LinkedIn’s Follower Update: Navigating The Impact Of Removed Inactive Accounts
Like all the major social media platforms, LinkedIn unfortunately includes a large number of inactive accounts. These include restricted accounts that have been placed under a temporary or permanent ban due to a violation of LinkedIn’s terms of service – often for spamming behaviour, such as sending too many connection requests, or posting misleading or fraudulent information on the profile. Some users also choose to hibernate their LinkedIn account, or deactivate it, as an alternative to deleting it altogether. Legitimate LinkedIn accounts that have not been used for an extended period may also be hibernated by the platform.
These restricted and hibernated LinkedIn accounts do not show up in most searches on the platform, but until recently have still formed part of the ‘total follower’ counts on company pages, and ‘connections’ on personal profiles.
In May 2023, LinkedIn announced some important changes in how they calculate and display follower and connection counts, so that it no longer includes restricted and hibernated accounts as part of the total number of followers and connections.
The aim of the initiative is to provide a more accurate representation of each user’s active and engaged audience. This is good news for any business owner that uses LinkedIn as a paid advertising or lead generation platform, as it improves the value and accuracy of the platform’s demographic targeting tools and yields better results from each advert.
However, many users have seen a drop in their follower counts on LinkedIn pages as a result of the change, with some reductions being quite dramatic. Over the past few months we’ve noted chatter on LinkedIn about some users losing hundreds or even a thousand or more followers from their page counts. Going forward, LinkedIn plans to regularly update all members' connections and follower counts to remove restricted and hibernated accounts, so more follower count fluctuations may be on the horizon.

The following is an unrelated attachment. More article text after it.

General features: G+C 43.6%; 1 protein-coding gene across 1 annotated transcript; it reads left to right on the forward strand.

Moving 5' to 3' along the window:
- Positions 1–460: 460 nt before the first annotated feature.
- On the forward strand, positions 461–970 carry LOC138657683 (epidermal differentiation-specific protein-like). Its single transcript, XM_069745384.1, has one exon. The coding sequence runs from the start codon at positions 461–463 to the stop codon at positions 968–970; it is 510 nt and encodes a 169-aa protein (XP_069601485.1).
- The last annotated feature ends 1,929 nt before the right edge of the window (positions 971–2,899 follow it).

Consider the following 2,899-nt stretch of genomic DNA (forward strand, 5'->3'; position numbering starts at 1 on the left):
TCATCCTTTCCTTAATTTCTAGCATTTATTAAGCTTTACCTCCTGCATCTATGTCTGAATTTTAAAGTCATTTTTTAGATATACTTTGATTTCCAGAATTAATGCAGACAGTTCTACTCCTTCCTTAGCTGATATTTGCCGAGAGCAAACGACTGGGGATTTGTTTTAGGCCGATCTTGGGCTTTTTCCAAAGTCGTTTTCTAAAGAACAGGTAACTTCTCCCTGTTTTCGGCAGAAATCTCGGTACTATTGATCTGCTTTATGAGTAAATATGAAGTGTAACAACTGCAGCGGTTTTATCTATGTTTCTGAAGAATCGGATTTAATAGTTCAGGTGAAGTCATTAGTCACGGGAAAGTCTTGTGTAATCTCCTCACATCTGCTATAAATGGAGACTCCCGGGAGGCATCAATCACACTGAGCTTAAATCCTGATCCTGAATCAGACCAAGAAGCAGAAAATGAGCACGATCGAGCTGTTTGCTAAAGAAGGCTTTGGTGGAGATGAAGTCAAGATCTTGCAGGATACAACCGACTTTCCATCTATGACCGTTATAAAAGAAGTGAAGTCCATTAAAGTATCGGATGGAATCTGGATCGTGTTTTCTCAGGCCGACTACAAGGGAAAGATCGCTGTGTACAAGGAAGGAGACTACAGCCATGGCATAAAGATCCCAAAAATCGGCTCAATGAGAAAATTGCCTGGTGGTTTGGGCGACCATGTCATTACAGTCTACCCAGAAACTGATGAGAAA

Is This Change Anything To Be Concerned About?
Not really. If you’ve noticed an unexpected drop in your follower or connection count, this is almost certainly the reason, and there’s no cause to be alarmed.
Nothing has really been lost. It simply means that your follower count now more accurately reflects your number of active followers, so that you can better gauge your engagement levels and avoid wasting time marketing to inactive accounts. People looking at your profile or company page will also have more confidence that your ‘1000 followers’ are all genuine active LinkedIn users, and not 400 followers plus 600 inactive or restricted accounts! Rather than diminishing your authority and credibility on LinkedIn, removing inactive accounts and adjusting your follower count accordingly actually increases it by strengthening the authenticity of the follower count system.
In our opinion, the change makes LinkedIn an even more authentic, motivated, and value driven platform to do business in, and we hope that the initiative inspires similar moves on the part of Facebook, Instagram, and Twitter/X.
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